In the first quarter of 2019, the country’s fiscal deficit came in at 5.9%.
According to Fitch Solutions, revenue collection growth continues to face downside pressure from lower tariff collection and the slow progress of state-owned enterprise (SOE) divestment. That said, falling government bond yields of new debt should somewhat help ease the expenditure burden from interest payments.
Fitch expected Vietnam’s continued pursuit of trade liberalization to weigh on tariff revenue growth, while the country’s resilient economic growth outlook, particularly amid the ongoing US-China trade dispute, will support stronger import growth over the coming quarters.
However, Vietnam has been actively pursuing an open-door trade policy, with 11 Free Trade Agreements signed and in effect to date, with the Comprehensive and Progressive Agreement for Trans-Pacific Partnership (CPTPP) being the latest agreement which was ratified on January 14.
Another 13 agreements are currently in negotiations or in consultative study. The elimination of most tariffs lines under these agreements implies that while imports growth is likely to see significant upside over the coming quarters, this is unlikely to translate proportionately into tariff revenue growth.
Additionally, the progress of SOE privatization remains slow, and this would also weigh on fiscal revenue collection.
The first five months of 2019 saw only 30 SOEs being approved for privatization out of a total of 127 SOEs the government had targeted to privatize by 2020.
Meanwhile, 87 SOEs have completed their divestment process from 2017 to May-2019, and this contributed VND8.7 trillion (US$373 million) to the state coffers.
Fitch stated three factors will likely continue to hold up the privatization process. First, the sheer scale of SOE businesses and their assets make business valuation a tedious process, particularly after the government issued more stringent regulations on valuation and the review and appraisal of land prices in 2018.
Second, SOE managers could also be hesitant to push forward with the privatizationprocess as this would likely imply more frequent financial reporting. Given the generally poor operational efficiency of most SOEs, increased transparency into these SOEs could negatively impact the privileges these managers currently enjoy. Third, slowing global growth and elevated trade disputes between US and its major trading partners bodes poorly for risk sentiment, and this will likely continue to weigh on the already poor investor interest in Vietnam’s SOE stock market listings.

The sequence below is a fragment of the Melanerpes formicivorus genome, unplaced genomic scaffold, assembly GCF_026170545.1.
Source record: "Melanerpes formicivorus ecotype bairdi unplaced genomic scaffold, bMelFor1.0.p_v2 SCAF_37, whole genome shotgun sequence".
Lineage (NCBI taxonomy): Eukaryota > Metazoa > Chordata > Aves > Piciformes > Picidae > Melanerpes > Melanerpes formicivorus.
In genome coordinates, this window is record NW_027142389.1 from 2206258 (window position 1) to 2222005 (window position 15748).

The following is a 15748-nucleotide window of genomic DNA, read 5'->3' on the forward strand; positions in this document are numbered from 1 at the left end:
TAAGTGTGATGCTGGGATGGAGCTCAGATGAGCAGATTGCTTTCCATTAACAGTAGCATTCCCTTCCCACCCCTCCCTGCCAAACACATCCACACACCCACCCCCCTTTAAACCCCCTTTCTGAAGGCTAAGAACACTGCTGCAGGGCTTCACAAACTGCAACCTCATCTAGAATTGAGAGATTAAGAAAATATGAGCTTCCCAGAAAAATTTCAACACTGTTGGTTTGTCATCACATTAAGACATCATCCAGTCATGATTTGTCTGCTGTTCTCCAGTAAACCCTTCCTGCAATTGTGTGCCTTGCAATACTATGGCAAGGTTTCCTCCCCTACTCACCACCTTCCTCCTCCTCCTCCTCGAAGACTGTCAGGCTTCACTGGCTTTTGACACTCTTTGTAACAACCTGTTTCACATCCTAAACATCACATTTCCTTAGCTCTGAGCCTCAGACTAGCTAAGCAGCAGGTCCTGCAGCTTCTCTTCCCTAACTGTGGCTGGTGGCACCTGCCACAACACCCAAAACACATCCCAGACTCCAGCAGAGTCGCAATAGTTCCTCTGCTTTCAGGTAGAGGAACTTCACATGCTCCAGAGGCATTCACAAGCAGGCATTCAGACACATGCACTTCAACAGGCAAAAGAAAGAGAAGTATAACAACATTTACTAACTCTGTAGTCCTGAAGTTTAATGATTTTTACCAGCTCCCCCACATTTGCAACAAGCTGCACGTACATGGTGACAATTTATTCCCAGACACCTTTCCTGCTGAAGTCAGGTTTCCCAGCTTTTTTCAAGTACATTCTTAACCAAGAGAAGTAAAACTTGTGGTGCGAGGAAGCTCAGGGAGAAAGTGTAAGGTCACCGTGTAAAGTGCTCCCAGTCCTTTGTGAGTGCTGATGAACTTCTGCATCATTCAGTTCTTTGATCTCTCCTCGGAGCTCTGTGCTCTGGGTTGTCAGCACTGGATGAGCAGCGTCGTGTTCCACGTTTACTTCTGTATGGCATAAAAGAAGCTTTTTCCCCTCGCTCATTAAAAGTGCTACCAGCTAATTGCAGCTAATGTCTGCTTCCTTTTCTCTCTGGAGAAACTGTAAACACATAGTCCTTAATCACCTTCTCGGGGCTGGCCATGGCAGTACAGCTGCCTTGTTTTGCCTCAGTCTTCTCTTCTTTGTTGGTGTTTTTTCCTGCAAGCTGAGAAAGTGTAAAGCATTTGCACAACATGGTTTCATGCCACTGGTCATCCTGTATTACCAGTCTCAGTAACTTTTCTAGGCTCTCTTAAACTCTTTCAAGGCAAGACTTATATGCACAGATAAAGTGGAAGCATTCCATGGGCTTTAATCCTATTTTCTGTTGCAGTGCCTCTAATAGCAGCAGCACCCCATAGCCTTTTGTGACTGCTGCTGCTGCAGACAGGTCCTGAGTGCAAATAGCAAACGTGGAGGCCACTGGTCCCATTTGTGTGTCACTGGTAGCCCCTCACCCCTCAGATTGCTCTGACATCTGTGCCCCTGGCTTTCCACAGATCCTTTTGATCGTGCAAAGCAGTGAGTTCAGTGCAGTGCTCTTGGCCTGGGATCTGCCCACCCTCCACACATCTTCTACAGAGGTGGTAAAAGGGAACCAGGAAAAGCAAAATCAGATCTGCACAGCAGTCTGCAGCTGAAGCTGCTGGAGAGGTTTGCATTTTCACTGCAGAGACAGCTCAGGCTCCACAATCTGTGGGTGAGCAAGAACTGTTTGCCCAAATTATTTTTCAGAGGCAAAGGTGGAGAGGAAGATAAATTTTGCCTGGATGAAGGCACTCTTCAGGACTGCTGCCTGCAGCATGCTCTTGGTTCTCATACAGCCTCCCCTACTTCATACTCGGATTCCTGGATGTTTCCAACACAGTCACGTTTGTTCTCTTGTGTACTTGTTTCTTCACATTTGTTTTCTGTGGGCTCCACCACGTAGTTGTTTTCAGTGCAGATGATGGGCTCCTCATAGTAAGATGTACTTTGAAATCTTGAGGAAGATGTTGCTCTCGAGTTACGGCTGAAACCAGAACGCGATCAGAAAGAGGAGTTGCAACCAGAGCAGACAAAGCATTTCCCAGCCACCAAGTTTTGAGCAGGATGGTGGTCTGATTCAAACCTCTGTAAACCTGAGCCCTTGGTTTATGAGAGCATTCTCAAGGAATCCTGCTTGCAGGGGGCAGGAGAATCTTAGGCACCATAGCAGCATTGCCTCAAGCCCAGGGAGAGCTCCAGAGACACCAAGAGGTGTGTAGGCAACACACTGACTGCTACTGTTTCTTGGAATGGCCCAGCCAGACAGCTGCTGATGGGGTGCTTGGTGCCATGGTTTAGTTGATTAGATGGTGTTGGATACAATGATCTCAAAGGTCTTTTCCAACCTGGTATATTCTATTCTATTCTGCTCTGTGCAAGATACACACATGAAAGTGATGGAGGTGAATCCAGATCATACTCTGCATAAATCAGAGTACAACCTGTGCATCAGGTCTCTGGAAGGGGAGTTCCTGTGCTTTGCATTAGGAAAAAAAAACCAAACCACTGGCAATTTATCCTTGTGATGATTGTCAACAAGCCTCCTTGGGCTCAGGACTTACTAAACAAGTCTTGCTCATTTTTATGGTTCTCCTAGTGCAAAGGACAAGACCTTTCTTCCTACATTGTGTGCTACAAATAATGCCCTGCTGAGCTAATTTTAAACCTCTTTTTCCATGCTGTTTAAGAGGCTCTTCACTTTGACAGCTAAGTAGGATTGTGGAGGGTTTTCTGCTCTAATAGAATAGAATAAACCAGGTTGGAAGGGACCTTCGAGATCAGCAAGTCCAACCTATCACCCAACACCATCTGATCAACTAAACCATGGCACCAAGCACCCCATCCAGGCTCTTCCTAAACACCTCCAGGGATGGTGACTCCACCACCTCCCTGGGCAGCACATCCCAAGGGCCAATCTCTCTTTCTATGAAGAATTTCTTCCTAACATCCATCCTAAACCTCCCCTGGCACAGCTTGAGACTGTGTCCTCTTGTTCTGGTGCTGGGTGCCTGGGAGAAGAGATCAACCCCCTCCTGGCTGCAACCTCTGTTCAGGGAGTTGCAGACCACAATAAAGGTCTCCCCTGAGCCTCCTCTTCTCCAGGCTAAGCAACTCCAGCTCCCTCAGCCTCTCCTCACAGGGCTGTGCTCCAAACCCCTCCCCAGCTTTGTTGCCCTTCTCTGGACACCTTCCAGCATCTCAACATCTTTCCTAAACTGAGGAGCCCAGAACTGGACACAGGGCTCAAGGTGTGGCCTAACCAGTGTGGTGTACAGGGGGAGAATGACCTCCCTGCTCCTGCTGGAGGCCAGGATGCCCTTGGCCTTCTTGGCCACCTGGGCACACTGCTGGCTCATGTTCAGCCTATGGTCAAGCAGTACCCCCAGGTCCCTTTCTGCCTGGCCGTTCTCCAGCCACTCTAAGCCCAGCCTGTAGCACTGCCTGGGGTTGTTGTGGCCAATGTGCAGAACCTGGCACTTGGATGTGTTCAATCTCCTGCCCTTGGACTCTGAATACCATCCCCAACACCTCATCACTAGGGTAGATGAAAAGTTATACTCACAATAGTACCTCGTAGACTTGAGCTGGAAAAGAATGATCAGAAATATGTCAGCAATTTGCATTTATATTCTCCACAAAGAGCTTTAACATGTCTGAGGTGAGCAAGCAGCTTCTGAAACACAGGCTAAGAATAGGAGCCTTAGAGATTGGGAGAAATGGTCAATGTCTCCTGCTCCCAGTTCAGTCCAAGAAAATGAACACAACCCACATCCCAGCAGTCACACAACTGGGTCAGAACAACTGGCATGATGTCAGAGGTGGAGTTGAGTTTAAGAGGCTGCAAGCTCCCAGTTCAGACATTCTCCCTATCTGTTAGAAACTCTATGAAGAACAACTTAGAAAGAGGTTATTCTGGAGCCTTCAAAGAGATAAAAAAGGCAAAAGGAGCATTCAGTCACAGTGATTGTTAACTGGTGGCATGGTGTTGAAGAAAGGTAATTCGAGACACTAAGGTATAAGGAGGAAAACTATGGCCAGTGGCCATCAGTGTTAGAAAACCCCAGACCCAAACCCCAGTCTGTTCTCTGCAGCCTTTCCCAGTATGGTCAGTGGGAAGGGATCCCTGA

Indeed, the valuation as measure by the Price/Earnings ratio of Vietnamese equities have failed to play catch up relative to its emerging market Asian peers in recent weeks, and “we believe that this suggests poor risk sentiment towards Vietnamese listings.”
Falling new issuance yields to ease interest burden
Falling yields offered on Vietnamese government bonds should help ease the pressure on expenditures from interest payments, which account for about 10% of current expenditures.
Fitch maintained the view that that the wave of global monetary easing in response to slowing economic growth will allow the Vietnamese authorities to issue new debt to both rollover old debt and fund its growing expenditures at lower interest rates.
Moreover, it is expected the global search for yield amid falling yields offered on developed market bonds to increasingly favor relatively higher yielding emerging market government bonds such as those of Vietnam, and this would support demand for the government’s issuance.
Indeed, Vietnamese government bond yields have reversed the uptrend over most of 2018 and begun to decline since the start of 2019 on the back of an increasingly easing global monetary environment, with the Vietnamese 10-year bond yield falling to 4.67% in May, from 5.06% in last December.
Risks to Fitch’s forecast are for a larger fiscal deficit. Another trend under Fitch’s observation in Asia is one of fiscal stimulus amid a weakening economic outlook as in the case of India and Indonesia.
While Fitch still places Vietnam as a regional outperformer with its 2019 real GDP forecast at 6.5%, this nonetheless reflects its view for a deceleration from 7.1% in 2018.
Accordingly, the slowdown could see the Vietnamese authorities shift its focus to growth support from fiscal prudence at present, pushing expenditures higher.